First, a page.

Even Running Around in Circles Can Pay Dividends

So we’ve decided to chronicle our attempt to join an Aussie Rules football team. Markets and Money seems like as good a place as any to do this for your amusement. Thrilling, right?

Monday’s session revealed that it’s useful if you’re fit. While we quietly died on the sideline, some coach’s favourite yelled out ‘this will have benefits in the future, boys. Just think of when we’re three goals down in the last quarter and we run out a team!’

Running out a team probably means beating them with superior speed and stamina. But an Aussie Rules game lasts so long that we get tired just watching it on TV, let alone running around the whole time. The idea of being behind three goals after three quarters of running is just horrifying.

Stock market investors have had that very similar experience over the last few years. They’ve leapt for joy, put their head in the sand, bought, sold, cried tears of joy and pain. All that and the ASX has been in a holding pattern for years. It goes up, it goes down, it goes nowhere.

ASX200 Going Nowhere

ASX200 Going Nowhere
Click here to enlarge
Source: Yahoo Finance

At three quarter time going into your retirement, you’re a few thousand ASX200 points short of your retirement needs. Now the question is, were you smart enough to prepare for this situation? Are you going to be able to run out the other team?

Dividends – The Difference You Need in Retirement

The difference between the team that can overrun their opponents and the one that gets overrun is a coach who makes his volunteers victims run around in circles in the pre-season.

Now, the pre-season for no sport on earth should last 6 months, for crying out loud. But the point is the same. If you’ve been diligent and smart in advance, you’ll have a winning strategy that gets you home. Especially when you’re down 3 goals in the last quarter.

So what’s the winning retirement strategy? Here’s a big hint from the dramatically named David M. Blitzer of Standard and Poor’s:

S&P/ASX 200 performance


The blue line is the ordinary ASX200. The red line shows what would’ve happened if you reinvested your dividends. That means you bought more shares each time your shares paid you dividends. The result of doing so is an additional 100% gain on top of the 50% the ASX200 managed over the ten years in the chart.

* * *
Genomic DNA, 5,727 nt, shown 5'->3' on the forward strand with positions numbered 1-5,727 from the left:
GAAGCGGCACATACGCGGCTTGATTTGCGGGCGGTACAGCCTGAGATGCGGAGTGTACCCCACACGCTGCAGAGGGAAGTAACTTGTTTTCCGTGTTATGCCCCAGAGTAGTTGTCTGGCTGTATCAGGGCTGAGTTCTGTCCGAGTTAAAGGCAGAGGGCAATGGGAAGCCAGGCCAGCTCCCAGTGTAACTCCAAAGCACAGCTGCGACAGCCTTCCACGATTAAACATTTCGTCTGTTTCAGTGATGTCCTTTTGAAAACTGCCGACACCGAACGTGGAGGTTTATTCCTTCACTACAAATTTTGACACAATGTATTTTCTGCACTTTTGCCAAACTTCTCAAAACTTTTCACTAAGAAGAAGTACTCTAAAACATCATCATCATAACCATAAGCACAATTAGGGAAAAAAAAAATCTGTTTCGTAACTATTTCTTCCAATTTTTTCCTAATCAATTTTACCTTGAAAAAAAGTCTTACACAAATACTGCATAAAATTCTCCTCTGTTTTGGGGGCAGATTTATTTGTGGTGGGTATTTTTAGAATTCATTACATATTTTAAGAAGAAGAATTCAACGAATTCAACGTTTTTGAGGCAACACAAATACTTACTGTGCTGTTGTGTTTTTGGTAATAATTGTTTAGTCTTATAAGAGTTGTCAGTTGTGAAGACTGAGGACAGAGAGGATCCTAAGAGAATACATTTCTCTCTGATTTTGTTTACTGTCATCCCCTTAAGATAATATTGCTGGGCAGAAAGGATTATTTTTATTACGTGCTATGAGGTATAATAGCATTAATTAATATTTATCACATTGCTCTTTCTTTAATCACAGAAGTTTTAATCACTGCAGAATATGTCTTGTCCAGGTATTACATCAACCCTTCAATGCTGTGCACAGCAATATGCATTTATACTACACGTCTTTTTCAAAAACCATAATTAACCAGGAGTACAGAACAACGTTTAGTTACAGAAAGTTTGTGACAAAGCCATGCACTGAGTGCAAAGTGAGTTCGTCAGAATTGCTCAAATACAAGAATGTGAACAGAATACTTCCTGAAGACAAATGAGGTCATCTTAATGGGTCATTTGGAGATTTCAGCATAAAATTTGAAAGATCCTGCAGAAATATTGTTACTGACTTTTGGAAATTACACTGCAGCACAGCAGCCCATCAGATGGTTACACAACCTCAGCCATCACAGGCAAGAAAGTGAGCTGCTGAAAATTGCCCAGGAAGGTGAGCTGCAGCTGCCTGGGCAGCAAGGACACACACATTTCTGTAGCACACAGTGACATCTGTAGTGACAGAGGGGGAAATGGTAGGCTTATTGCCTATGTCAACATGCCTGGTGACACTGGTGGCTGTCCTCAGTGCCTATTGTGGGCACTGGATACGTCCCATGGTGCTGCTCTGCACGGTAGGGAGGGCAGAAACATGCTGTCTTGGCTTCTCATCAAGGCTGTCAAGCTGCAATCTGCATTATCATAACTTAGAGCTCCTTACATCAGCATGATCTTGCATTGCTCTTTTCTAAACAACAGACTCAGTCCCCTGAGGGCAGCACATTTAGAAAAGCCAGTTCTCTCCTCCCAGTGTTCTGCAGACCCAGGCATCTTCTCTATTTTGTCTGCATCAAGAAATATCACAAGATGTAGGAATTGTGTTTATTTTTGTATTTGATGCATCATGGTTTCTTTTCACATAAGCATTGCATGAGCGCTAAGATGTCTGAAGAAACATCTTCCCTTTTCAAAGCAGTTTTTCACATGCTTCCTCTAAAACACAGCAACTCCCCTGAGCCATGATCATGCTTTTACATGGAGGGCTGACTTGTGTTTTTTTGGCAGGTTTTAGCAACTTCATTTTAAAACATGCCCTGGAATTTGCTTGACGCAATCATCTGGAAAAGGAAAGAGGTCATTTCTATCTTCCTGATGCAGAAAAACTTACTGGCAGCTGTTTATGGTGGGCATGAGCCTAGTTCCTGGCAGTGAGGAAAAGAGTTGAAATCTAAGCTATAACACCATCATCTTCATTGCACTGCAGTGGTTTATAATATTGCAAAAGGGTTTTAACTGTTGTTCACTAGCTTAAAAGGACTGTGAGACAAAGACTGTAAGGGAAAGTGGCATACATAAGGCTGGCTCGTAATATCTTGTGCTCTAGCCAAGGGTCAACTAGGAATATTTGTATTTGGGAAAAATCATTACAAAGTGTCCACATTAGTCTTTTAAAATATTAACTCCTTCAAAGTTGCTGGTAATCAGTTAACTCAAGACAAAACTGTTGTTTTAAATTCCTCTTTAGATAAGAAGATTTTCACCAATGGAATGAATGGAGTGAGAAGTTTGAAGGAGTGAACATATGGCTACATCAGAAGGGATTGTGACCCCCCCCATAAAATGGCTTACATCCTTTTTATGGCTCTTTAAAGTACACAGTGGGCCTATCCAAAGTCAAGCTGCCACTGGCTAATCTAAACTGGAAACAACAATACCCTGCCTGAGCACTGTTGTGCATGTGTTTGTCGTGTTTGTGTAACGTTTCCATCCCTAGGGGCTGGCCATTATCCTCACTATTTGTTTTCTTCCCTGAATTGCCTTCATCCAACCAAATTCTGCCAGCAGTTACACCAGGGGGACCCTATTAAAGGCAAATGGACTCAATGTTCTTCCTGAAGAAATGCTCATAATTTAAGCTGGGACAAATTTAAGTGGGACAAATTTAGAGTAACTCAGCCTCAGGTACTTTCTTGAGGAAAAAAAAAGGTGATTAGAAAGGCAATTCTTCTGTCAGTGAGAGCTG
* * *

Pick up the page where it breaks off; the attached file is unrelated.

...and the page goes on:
If you selected your shares more carefully, excluding the companies that pay no dividend, you’d probably be even better off than the red line.

There are two less than obvious factors at play here.

First of all, notice how dividend reinvestors benefit more from upswings in the market. The red line rises in a steeper way than the blue. That means even speculators should be buying dividend shares and reinvesting the cash.

But more importantly for those who are three goals down in the last quarter, dividend shares pay dividends. Ok, so that’s a bad way of putting it. But consider this.

Those who own shares that don’t pay a dividend will have to sell them to generate money for retirement. Those who own dividend paying shares at the point of their retirement can confidently do pretty much nothing. They just bank their dividend cheques.

Just like the Aussie Rules player who was smart before the season, investors who own dividend paying shares will benefit in the last quarter from their wisdom.

Because of all this, we decided to make dividends the feature of our first monthly issue of the Money for Life Letter. Dividends with a twist though. You can watch our video here.

Until next week,

Nickolai Hubble.
Markets and Money Weekend Edition

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Nick Hubble
Nick Hubble is a feature editor of Markets and Money and editor of The Money for Life Letter. Having gained degrees in Finance, Economics and Law from the prestigious Bond University, Nick completed an internship at probably the most famous investment bank in the world, where he discovered what the financial world was really like. He then brought his youthful enthusiasm and energy to Port Phillip Publishing, where, instead of telling everyone about Markets and Money, he started writing for it. To follow Nick's financial world view more closely you can you can subscribe to Markets and Money for free here. If you’re already a Markets and Money subscriber, then we recommend you also join him on Google+. It's where he shares investment research, commentary and ideas that he can't always fit into his regular Markets and Money emails.

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